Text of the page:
Global Entrepreneurship Event: Carbon Colonialism in Africa and SDG One.

By – Hon. Minister Ebube Ebisike George

There remains a renewed scramble for Africa with her forests being sold off in deals closed in 2023 to a little known UAE based company called Blue Carbon owned by Sheikh Ahmed Dalmook al-Maktoum. 

African states are home to lush wildlife havens as well as host large biodiversity expanses still pristine. These lands sealed in a 30 year deal represent billions of dollars in potential Carbon offsetting revenue. 

In specific terms this takeover of vast terra firma covers a fifth of Zimbabwe, 10% of Liberia, 10% of Zambia and 8% of Tanzania, amounting to 25 million hectares of land which is about the size of the UK. Millions of hectares of forest in Kenya is also included in this deal. 

The company said it was also working on an agreement with Pakistan as well. 

When companies like Blue Carbon pursue their carbon credit and balance sheet targets in Africa, it leaves the local population who etches out an existence and earns a living from subsistence in this space native to them displaced, entrepreneurially bereft and economically disenfranchised. 

This is especially because the consent of these Africans plebeians has not been factored into this eco-globalisation scheme which in essence is more hostile than benign. The continuous negative mortgaging of the resources which should spur dividends of small entrepreneurial blossom for the ordinary African citizenry cannot continue to be handed to the West without interrogating the realities of such action by African leaders. 

The race to achieve net zero status and carbon productivity for richer countries and their corporate organisations to the detriment of the developing countries is giving rise to a debacle of immense proportions for global wealth redistribution as it entrenches poverty, trade imbalances and deindustrialization of the developing nations without achieving the economic and environmental balancing acts sought after by the comity of nations at previous COP gatherings. The WEF has not been much of a gathering for the developmental considerations for African interests.

Studies show that increasing the pace of carbon productivity growth is key to improving economic growth. The sum of the rate of decrease in energy consumption intensity and the rate of decline in the average energy carbon emission factor is generally equal to the rate of increase in carbon productivity. 

Carbon productivity measures the return on carbon employed in making materials and products. Improving carbon productivity means generating more value from less fossil fuel carbon. Businesses that are prepared to improve carbon productivity stand to win decisive competitive advantage. Africa without a doubt must pursue vigorously a carbon productivity action plan across the public and private sector, her manufacturing protocols and in a synergy that must seek to achieve a great leap forward.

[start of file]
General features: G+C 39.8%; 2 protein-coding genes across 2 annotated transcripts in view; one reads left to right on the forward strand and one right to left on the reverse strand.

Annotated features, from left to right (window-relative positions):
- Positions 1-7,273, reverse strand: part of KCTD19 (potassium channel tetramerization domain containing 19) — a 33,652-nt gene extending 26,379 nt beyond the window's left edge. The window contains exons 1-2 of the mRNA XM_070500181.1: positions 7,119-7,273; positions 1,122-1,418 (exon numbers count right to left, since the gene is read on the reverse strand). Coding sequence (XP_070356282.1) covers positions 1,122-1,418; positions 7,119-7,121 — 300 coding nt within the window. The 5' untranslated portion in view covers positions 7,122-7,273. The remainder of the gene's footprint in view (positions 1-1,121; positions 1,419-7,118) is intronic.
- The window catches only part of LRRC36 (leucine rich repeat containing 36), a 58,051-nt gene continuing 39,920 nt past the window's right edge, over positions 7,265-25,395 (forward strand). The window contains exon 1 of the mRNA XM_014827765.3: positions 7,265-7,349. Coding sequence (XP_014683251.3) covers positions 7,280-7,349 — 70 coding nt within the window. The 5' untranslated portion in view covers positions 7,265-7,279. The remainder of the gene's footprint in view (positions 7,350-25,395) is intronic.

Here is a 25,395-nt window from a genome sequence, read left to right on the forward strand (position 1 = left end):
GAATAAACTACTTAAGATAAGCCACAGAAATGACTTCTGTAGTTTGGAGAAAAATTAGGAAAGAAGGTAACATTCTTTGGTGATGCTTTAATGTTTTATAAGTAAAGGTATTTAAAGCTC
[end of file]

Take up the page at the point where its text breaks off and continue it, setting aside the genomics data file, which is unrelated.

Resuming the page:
The above consequently must enable homegrown innovation through R&D and where possible lead to disruption. This will drive the wheels of her industrial revolution with climate sensitivity in mind. The current challenges in Africa of insecurity due to terrorism, lack of an enabling environment for cottage industrial growth, xenophobia, access to credit and impact investment in businesses, inflow of FDI and technology transfer, energy poverty, lack of food sovereignty, uncontrolled psychological operations orchestrated against her citizens by the traditional media and social media platforms, as also bad governance which has aided the ongoing brain-drain across the continent, especially ongoing in Nigeria.

Prime Minister SOAD – His Excellency Dr. Louis-Georges Tin

The above must become a cardinal focus for Government policy within the countries, at the AU and the regional bodies, free from foreign interests and in line with complimenting the tasking contributions of the sixth (6th) region of Africa – the Diaspora and through work being done by the State Of The African Diaspora (SOAD) Government under the leadership of the Prime Minister His Excellency, Dr. Louis-Georges Tin. 

The need for an entrepreneurial growth trajectory and inter trade on the continent operating within the protocol of the Africa Free Continental Free Trade Agreement (AfCFTA) is key, as also institutionalizing a borderless and more integrated Africa using a common passport or visa-less entry for all Africans across the 54 countries and adopting one currency, maybe the “Lumi”, will boost new enterprises, industrial productivity, advancement and modernisation.

This is where the hosting of the Global Entrepreneurship Festival (GEF) in Nigeria from November 11th to 13th, 2024 plays a remarkably unquantifiable role for the African continent’s awakening.

GEF is described by her founder(s) as an envisioned platform and global cornerstone event that celebrates and catalyses entrepreneurship by inviting business leaders, innovators, creators, policymakers and the global community to engage in much needed meaningful exchanges that will reshape the future of the Global Enterprise space. The GEF is recorded as the biggest entrepreneurship event in the World with 12 events holding simultaneously from; Conferences, Tradefairs, Bootcamps, Businesspitch, Networking & Collaboration, Hackathon, Fashion show, Art & Creative exhibitions, to Innovation and Robotics expo, Leadership forum, Women’s congress and Concert. All of these event subsets are tailored to address different facets of the entrepreneurship paradigm. 

GEF is renowned for it’s calling on the global community to take action by lending their voices and action to expedite achieving “NO Poverty” in line with the SDG Goal1. This converge will be a festival hosted at the Entrepreneurship Village also called Africa’s Silicon Valley in Akure, Ondo State, Nigeria during the Global Entrepreneurship Week (GEW).